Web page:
We’ve recently entered bizarro-investing-world, where good news is bad for the markets and bad news makes them perform better. This has happened many times before, as it’s part of the linkage between the Fed’s interest rate policy and the financial markets. But it’s often confusing for investors, especially newer ones who haven’t been through it before, so here’s a primer to help you sort it out out.

A couple of weeks ago, the markets acted out in a similar fashion to what prompted that earlier post, with the Dow and S&P 500 each down around 2.7% for the week. Should investors be worried?

First off, a 2.7% loss for the week isn’t really a particularly big deal. It may feel like it, given that we’ve had such a docile market the past few years. But it’s really just noise.

Second, seeing the markets react negatively to positive economic news this late in a bull market shouldn’t be unexpected. Again, from last year’s Up/Down post:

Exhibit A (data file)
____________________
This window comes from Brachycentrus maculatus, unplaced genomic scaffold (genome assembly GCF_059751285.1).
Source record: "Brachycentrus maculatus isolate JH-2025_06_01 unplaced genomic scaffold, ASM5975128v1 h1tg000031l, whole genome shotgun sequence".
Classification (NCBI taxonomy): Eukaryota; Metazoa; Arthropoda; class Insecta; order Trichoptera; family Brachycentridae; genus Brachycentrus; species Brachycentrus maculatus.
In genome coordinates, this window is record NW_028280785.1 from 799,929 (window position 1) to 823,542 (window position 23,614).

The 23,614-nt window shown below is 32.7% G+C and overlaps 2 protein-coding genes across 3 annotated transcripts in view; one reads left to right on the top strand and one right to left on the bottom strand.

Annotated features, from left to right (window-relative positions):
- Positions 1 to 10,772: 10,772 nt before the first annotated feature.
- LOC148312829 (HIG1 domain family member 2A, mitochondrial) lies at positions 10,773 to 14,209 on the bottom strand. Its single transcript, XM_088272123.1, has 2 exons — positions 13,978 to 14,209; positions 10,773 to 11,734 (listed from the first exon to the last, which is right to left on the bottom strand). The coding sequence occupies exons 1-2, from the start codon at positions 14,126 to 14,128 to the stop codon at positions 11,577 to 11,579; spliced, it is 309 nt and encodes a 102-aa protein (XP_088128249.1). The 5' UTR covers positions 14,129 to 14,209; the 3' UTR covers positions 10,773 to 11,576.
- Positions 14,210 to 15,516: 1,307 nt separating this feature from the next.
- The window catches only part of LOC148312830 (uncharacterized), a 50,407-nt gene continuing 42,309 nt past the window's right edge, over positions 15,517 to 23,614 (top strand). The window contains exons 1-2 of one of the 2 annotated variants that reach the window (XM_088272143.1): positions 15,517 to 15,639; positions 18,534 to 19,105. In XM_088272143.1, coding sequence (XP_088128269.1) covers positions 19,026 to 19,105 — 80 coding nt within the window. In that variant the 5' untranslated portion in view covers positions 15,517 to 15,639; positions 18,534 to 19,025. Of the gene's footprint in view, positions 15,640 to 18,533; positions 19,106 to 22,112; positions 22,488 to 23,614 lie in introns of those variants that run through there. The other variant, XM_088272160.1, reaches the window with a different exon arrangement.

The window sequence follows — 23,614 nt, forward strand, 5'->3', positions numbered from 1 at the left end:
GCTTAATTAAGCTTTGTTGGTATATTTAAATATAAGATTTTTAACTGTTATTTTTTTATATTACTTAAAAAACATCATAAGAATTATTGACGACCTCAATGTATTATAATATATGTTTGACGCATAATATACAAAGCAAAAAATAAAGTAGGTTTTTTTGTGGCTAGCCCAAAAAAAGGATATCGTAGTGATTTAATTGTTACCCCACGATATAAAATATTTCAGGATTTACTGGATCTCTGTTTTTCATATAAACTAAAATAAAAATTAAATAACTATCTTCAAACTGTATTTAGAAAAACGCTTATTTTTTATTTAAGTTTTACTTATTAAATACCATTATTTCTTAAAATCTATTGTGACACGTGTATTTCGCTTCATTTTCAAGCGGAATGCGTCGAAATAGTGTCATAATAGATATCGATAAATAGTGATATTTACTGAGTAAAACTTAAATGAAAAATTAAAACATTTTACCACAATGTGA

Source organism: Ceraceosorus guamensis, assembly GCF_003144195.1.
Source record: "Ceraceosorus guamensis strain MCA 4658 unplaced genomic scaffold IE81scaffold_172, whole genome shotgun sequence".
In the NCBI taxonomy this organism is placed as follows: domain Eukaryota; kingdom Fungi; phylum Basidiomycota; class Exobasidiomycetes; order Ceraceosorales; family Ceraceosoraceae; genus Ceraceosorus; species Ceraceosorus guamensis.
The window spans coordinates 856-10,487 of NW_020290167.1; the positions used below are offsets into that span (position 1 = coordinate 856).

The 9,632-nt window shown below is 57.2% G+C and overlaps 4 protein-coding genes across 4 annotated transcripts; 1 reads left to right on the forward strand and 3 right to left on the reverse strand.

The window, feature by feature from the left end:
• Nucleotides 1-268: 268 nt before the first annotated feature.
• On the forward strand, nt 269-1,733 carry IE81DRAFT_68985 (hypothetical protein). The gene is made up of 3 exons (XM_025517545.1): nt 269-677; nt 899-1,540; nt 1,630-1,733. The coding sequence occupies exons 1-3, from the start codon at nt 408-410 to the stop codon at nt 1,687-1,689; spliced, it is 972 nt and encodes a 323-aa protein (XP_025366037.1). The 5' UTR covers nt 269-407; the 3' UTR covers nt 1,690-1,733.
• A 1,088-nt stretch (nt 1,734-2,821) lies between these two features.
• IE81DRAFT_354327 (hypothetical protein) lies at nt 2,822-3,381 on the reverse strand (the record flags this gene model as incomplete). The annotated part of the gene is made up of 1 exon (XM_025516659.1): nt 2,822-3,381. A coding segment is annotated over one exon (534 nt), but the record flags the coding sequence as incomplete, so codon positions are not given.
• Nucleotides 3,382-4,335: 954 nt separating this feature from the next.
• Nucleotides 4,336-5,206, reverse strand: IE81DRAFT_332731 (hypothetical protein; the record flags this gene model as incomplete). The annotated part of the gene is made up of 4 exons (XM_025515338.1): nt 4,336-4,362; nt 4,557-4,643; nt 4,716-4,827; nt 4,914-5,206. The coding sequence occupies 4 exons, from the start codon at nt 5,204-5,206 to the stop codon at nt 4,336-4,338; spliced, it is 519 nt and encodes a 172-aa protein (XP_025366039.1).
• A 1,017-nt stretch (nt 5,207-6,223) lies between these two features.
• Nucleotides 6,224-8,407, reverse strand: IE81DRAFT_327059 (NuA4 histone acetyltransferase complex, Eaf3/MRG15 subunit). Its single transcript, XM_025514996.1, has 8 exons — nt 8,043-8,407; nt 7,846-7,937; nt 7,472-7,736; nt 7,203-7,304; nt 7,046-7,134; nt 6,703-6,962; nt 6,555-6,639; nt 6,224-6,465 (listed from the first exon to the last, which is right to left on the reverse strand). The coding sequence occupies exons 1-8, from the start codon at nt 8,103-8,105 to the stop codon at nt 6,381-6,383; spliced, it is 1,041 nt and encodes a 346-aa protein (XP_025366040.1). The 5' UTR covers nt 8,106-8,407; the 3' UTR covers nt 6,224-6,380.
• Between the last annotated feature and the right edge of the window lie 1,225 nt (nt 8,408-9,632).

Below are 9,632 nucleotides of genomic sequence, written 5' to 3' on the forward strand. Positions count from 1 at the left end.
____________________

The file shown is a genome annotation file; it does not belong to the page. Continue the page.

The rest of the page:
So as you see the markets moving up and down in the weeks and months ahead, keep in mind that the explanations that accompany these moves are basically going to be the opposite of what you’d otherwise consider to be good or bad. Economic growth is perking up? Expect stocks to fall, as it makes it more likely the Fed will end QE sooner. Unemployment numbers suddenly get worse? Expect stocks to rise, as real-life weakness makes it more likely the Fed will continue to prop up the markets via QE.

We’ve reached the point in time where good is bad, and up is down. And we could be here for a while.

Indeed we could, because here we are over a year later with the same situation repeating. The market’s recent drop seemed to be instigated by the Fed’s more upbeat assessment of the economy, combined with better than expected news on economic growth and unemployment. That good news led to the “bad news” interpretation that the Fed may kill the party sooner than expected by raising interest rates.